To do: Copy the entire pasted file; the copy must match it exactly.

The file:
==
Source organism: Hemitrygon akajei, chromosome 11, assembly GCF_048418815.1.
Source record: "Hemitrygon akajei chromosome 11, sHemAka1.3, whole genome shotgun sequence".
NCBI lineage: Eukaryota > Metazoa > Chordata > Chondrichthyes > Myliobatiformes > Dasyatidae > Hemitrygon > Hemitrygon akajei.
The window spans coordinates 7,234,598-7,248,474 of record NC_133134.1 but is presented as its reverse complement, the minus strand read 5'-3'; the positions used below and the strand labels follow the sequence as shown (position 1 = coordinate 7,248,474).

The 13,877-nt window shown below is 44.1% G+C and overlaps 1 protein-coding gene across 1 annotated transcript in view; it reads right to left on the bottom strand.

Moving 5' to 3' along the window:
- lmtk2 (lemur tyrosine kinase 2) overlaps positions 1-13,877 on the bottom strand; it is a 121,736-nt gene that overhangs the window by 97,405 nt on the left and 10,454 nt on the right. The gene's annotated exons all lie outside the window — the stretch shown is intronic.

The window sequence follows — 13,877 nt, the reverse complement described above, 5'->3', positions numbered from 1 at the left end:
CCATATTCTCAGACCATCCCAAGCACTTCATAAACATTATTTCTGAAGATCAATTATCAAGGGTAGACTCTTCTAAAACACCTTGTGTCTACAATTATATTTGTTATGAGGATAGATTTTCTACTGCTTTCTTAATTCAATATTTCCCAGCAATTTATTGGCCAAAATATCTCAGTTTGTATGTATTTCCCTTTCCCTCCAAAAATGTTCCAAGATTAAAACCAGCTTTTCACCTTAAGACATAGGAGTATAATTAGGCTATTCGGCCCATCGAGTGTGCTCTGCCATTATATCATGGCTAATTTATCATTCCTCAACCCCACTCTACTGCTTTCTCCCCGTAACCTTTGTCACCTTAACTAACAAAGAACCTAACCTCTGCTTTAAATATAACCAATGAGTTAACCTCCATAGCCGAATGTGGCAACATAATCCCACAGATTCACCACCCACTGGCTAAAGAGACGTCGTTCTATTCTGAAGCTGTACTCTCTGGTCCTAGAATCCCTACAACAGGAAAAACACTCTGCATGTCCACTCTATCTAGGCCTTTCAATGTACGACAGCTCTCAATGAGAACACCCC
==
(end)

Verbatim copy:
Source organism: Hemitrygon akajei, chromosome 11, assembly GCF_048418815.1.
Source record: "Hemitrygon akajei chromosome 11, sHemAka1.3, whole genome shotgun sequence".
NCBI lineage: Eukaryota > Metazoa > Chordata > Chondrichthyes > Myliobatiformes > Dasyatidae > Hemitrygon > Hemitrygon akajei.
The window spans coordinates 7,234,598-7,248,474 of record NC_133134.1 but is presented as its reverse complement, the minus strand read 5'-3'; the positions used below and the strand labels follow the sequence as shown (position 1 = coordinate 7,248,474).

The 13,877-nt window shown below is 44.1% G+C and overlaps 1 protein-coding gene across 1 annotated transcript in view; it reads right to left on the bottom strand.

Moving 5' to 3' along the window:
- lmtk2 (lemur tyrosine kinase 2) overlaps positions 1-13,877 on the bottom strand; it is a 121,736-nt gene that overhangs the window by 97,405 nt on the left and 10,454 nt on the right. The gene's annotated exons all lie outside the window — the stretch shown is intronic.

The window sequence follows — 13,877 nt, the reverse complement described above, 5'->3', positions numbered from 1 at the left end:
CCATATTCTCAGACCATCCCAAGCACTTCATAAACATTATTTCTGAAGATCAATTATCAAGGGTAGACTCTTCTAAAACACCTTGTGTCTACAATTATATTTGTTATGAGGATAGATTTTCTACTGCTTTCTTAATTCAATATTTCCCAGCAATTTATTGGCCAAAATATCTCAGTTTGTATGTATTTCCCTTTCCCTCCAAAAATGTTCCAAGATTAAAACCAGCTTTTCACCTTAAGACATAGGAGTATAATTAGGCTATTCGGCCCATCGAGTGTGCTCTGCCATTATATCATGGCTAATTTATCATTCCTCAACCCCACTCTACTGCTTTCTCCCCGTAACCTTTGTCACCTTAACTAACAAAGAACCTAACCTCTGCTTTAAATATAACCAATGAGTTAACCTCCATAGCCGAATGTGGCAACATAATCCCACAGATTCACCACCCACTGGCTAAAGAGACGTCGTTCTATTCTGAAGCTGTACTCTCTGGTCCTAGAATCCCTACAACAGGAAAAACACTCTGCATGTCCACTCTATCTAGGCCTTTCAATGTACGACAGCTCTCAATGAGAACACCCC